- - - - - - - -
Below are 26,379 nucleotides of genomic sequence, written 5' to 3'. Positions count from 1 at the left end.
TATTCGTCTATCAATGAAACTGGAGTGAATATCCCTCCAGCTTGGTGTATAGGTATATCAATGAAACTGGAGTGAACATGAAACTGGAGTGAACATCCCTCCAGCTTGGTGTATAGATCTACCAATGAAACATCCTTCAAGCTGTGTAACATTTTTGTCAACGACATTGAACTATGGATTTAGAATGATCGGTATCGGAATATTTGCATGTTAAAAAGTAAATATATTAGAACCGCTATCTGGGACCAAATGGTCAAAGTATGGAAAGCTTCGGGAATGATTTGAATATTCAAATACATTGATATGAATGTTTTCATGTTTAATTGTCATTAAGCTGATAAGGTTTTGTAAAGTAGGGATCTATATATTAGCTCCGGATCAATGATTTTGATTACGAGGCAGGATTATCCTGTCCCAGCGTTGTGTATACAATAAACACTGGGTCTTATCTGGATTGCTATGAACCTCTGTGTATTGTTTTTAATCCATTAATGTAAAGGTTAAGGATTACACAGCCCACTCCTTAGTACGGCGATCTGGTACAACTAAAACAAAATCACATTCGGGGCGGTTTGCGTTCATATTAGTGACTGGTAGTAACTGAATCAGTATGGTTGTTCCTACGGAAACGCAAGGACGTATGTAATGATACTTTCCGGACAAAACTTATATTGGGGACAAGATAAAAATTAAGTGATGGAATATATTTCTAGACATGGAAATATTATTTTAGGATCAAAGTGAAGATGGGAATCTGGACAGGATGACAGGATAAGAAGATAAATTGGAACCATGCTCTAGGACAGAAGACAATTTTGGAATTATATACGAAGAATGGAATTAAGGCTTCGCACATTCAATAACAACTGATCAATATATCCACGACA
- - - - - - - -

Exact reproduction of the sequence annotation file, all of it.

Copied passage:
Below are 26,379 nucleotides of genomic sequence, written 5' to 3'. Positions count from 1 at the left end.
TATTCGTCTATCAATGAAACTGGAGTGAATATCCCTCCAGCTTGGTGTATAGGTATATCAATGAAACTGGAGTGAACATGAAACTGGAGTGAACATCCCTCCAGCTTGGTGTATAGATCTACCAATGAAACATCCTTCAAGCTGTGTAACATTTTTGTCAACGACATTGAACTATGGATTTAGAATGATCGGTATCGGAATATTTGCATGTTAAAAAGTAAATATATTAGAACCGCTATCTGGGACCAAATGGTCAAAGTATGGAAAGCTTCGGGAATGATTTGAATATTCAAATACATTGATATGAATGTTTTCATGTTTAATTGTCATTAAGCTGATAAGGTTTTGTAAAGTAGGGATCTATATATTAGCTCCGGATCAATGATTTTGATTACGAGGCAGGATTATCCTGTCCCAGCGTTGTGTATACAATAAACACTGGGTCTTATCTGGATTGCTATGAACCTCTGTGTATTGTTTTTAATCCATTAATGTAAAGGTTAAGGATTACACAGCCCACTCCTTAGTACGGCGATCTGGTACAACTAAAACAAAATCACATTCGGGGCGGTTTGCGTTCATATTAGTGACTGGTAGTAACTGAATCAGTATGGTTGTTCCTACGGAAACGCAAGGACGTATGTAATGATACTTTCCGGACAAAACTTATATTGGGGACAAGATAAAAATTAAGTGATGGAATATATTTCTAGACATGGAAATATTATTTTAGGATCAAAGTGAAGATGGGAATCTGGACAGGATGACAGGATAAGAAGATAAATTGGAACCATGCTCTAGGACAGAAGACAATTTTGGAATTATATACGAAGAATGGAATTAAGGCTTCGCACATTCAATAACAACTGATCAATATATCCACGACA